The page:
The Fab-Lab (fabrication laboratory) concept was born at the Massachusetts Institute of Technology for digital fabrication of products generally perceived as limited to mass production. The idea implied small-scale workshops, fabrication of technology enabled products, tailored to local or personal needs. The Fab-Lab movement is closely aligned with the DIY (“Do it yourself” or “bricolage”) and the free and open-source movements, and shares philosophy and technology with them. Therefore, in HubIS we borrow the Fab-Lab concept in most of its dimensions, except that we do not limit it to computer-controlled tools and our Fab-Labs are specialized in specific functions. HubIS will then adopt its principles of

  1. sharing an open innovation environment for
  2. small-scale fabrication of technology-enabled products
  3. tailored to local needs.

With the Fab-Labs, the project will ensure strong links between Participatory Action Research and State-Of-The-Art Science & Technology (PAR+SOTA S&T). This novel approach will overcome weaknesses of both conventional and participatory agricultural research stressed by contemporary international fora.

The Fab-Labs will tackle key innovation targets specific to each Site-iHub. Fab-Labs will merge advanced research and local skills in new workshops equipped with common tools; Fab-Labs will foster an environment for co-designing, testing and implementing new practices targeting local needs (the PAR+SOTA S&T approach). Therefore, the Fab-Labs will be mastered by researchers, local engineers, and “bricoleur” (“jack-of-all-trades”) farmers motivated by co-innovation.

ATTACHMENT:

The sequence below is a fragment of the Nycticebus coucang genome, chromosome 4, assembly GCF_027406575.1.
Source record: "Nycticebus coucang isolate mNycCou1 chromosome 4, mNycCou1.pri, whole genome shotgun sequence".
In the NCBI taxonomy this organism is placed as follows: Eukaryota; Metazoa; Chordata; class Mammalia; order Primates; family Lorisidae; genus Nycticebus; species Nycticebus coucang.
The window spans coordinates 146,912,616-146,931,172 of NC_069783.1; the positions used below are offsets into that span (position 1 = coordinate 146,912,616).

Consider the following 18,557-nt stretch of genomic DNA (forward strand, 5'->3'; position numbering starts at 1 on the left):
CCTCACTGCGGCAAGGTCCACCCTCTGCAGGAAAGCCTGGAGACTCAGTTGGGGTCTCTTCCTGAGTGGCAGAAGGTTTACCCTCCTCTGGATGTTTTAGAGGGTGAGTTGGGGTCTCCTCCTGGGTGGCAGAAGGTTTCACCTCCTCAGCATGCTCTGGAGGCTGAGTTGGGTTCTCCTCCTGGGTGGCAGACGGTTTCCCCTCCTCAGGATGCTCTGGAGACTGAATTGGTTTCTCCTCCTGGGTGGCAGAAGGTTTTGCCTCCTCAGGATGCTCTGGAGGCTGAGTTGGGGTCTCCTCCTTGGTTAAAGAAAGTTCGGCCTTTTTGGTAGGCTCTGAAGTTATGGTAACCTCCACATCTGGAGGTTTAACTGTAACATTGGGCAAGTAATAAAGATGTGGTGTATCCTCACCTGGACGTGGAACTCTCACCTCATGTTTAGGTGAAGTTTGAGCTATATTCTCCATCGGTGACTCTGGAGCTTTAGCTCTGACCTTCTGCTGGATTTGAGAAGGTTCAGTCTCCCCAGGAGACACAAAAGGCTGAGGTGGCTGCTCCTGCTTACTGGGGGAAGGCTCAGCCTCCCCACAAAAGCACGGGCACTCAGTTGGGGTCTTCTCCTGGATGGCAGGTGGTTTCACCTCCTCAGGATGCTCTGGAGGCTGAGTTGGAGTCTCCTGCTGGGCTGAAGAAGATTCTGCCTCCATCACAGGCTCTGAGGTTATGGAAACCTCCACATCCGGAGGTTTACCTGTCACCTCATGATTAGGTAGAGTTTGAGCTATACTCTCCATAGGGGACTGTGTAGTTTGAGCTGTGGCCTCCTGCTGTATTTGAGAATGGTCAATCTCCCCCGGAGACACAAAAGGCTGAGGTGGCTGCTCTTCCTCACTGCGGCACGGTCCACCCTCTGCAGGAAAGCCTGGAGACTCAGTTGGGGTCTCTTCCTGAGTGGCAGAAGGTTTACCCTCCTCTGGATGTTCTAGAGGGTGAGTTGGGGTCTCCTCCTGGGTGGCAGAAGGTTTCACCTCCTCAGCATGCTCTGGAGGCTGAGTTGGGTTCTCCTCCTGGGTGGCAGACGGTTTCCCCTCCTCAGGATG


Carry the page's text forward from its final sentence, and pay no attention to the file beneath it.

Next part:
The project Fab-Labs will cover a range of challenges relevant in the respective study sites, from on-field irrigation management under complex soil conditions to the operation of open channel and pipe networks to conserve water and energy, passing by water accounting and return flow monitoring for environmental protection. Specifically, the 8 Irrigation Fab-Labs will be conceived for the development of innovations regarding:

  • low cost sensors and monitoring equipment for on-farm irrigation scheduling (Beirrig-Lab, SurfIrri-Lab);
  • Earth Observation (EO) tools for site-specific precision fertigation (EO-Lab);
  • environmental monitoring for improved management of collective water (Catch-Lab, CoastAqIS-Lab);
  • new locally-adapted irrigation equipment (Pivot-Lab);
  • delivery flexibility and energy saving in collective pressurized pipe systems (I&E-Lab, SmartIrri-Lab).

Therefore, the Fab-Labs will tackle the hottest issues in irrigation management: energy and water conservation, technology adoption, environmental protection, and management of collective assets.